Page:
On Sun, 16 Oct 2016 21:39:41 -0400
> I am probably using git in an unusual way.
> I want to do some development for a project that is managed by
> Mercurial (scite / scintilla), but, for the sake of learning git (and
> minimizing the need to learn anything else) I want to use git for
> the work I do.
> I've downloaded the source code as tarballs (which are available--I
> could also have downloaded the source code using Mercurial, but, as
> long as the tarballs are available, I'd prefer to do it using
> I originally downloaded version 3.66 of the source code, untarred it
> into a working directory, initialized a git repository, and then
> added and committed the source code to the git repository.
> So far, I haven't actually made any changes to the source code.
> Now version 3.70 is available, and I sort of repeated the process,
> that is, I untarred the new version into the working directory that I
> had previously created, then did a git status--it seemed to recognize
> the modified files, which I then added and committed.
> So far, so good.
> But, I'm not sure how to handle further updates after I've made local
> changes to the source code.
> The one approach I can think of is to create a patch file before I
> download the next update, then download and untar the next update,
> and then apply that patch file (while doing git adds and commits at
> the appropriate times, which I have to think about).
> But the patch file approach seems rather cumbersome and un-git (and
> un-CMS) like--is there a better approach?
Well, two points here.
The first one: why not use a Git-to-Hg "bridge" to natively work with a
remote Mercurial repository? One such bridge is ; the project's
README file contains pointers to other implementations and the
comparison of them.
This approach allows you to use your CMS of choice to work on the
project while not inventing ad-hoc solutions for bringing in upstream
changes over time.
So OK, let's supposed you did know such solutions exist but consciously
decided to avoid them for whatever reason.
If we only consider your current workflow, I see two issues with it
(and that's the second point).
First, simple untarring of a new upstream tarball and running
`git add -u` on the results is not enough: this does not take care of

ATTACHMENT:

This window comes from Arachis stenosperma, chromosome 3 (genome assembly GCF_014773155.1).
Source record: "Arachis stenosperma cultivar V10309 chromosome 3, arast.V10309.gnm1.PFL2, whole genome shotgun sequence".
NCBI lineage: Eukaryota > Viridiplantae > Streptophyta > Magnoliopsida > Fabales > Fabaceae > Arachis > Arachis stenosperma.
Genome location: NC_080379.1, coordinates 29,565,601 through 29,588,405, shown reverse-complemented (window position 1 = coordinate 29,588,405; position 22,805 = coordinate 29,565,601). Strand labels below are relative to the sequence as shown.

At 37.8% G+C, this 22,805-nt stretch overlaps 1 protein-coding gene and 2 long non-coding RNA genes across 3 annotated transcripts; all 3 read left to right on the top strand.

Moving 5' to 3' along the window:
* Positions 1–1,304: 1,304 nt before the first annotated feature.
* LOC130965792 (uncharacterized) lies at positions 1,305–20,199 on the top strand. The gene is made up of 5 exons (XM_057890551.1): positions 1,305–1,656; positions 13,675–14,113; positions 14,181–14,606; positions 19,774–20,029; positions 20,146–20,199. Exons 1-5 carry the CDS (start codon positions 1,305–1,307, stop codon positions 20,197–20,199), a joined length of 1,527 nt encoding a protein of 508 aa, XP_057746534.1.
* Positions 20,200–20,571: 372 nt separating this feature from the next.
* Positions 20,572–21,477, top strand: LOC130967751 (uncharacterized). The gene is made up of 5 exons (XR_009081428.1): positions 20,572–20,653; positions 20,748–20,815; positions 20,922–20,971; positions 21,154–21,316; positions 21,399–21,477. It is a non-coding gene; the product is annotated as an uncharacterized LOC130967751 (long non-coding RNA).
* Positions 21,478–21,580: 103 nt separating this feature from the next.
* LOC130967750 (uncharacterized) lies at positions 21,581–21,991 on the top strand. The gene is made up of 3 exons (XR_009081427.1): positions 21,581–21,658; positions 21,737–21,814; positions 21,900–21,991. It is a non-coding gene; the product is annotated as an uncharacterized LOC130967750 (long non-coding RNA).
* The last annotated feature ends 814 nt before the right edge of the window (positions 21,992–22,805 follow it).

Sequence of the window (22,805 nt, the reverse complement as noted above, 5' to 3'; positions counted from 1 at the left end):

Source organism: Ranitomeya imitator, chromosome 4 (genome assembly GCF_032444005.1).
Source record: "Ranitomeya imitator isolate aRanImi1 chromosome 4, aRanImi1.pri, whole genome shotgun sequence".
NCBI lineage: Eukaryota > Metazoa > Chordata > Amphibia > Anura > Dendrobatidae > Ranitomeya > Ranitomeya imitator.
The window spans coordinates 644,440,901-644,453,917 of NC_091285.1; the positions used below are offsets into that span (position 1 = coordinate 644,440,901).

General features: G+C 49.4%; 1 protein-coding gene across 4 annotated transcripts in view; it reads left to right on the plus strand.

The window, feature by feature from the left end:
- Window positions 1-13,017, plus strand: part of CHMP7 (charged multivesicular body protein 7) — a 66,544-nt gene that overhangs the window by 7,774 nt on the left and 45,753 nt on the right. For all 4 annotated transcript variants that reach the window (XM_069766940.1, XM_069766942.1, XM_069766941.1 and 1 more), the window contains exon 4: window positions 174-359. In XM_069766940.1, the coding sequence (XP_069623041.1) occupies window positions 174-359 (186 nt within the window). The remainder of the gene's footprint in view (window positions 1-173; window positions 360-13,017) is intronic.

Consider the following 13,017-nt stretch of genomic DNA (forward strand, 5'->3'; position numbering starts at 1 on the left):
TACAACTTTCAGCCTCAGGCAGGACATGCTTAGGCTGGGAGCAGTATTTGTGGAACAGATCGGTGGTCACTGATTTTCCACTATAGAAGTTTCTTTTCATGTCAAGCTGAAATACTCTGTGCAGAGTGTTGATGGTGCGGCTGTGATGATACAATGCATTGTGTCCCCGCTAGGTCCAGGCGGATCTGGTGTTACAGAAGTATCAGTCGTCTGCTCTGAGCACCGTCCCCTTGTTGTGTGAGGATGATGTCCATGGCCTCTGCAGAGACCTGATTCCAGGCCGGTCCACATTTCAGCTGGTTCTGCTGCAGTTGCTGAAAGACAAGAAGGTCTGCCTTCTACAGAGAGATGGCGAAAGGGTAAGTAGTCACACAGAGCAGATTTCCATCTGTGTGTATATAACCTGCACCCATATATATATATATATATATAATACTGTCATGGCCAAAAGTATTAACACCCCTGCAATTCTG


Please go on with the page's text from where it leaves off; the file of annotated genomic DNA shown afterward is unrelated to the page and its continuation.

the files _deleted_ by upstream in the new release.
What you really need to do is:
1) Delete everything from the work tree and the index:
git rm -rf .
2) Unpack your tarball.
3) Stage the new contents:
git add .
Second, there's no sense to use patches because commits on Git
branches represent changes in a much more convenient way than patches.
While commits are _not_ patches in Git, this is merely an
implementation detail, and each of them still constitutes a changeset.
You can easily see what changes a commit introduced (compared to its
parent commit) by running
git show <commit_id>
Another fact is that Git was expliticly created to support certain
workflows involving patches -- namely, generating patch series and
sending them to a mailing list, and applying a patch series from a
Hence, if you refuse to use a Git-to-Hg bridge for some reason I
suggest you to use normal Git branches to track your changes.
Basically, the workflow would be something like this:
1) Bring a new upstream release in -- recording a commit on some
dedicated branch (I'd name it "upstream").
2) Fork a branch off that commit. Let's call it "devel".
3) Implement whatever set of changes you need there.
Record a commit for each. Feel free to use `git rebase` to massage
that history until you're OK with exporting it.
4) Use `git format-patch` to prepare a set of patches to send.
Note that `git send-email` is able to mail it right away to the
5) Once the new upstream release comes out, repeat step (1)
and then `git rebase` your "devel" onto the new tip of "upstream".
6) Repeat steps (3)..(5) forever ;-)
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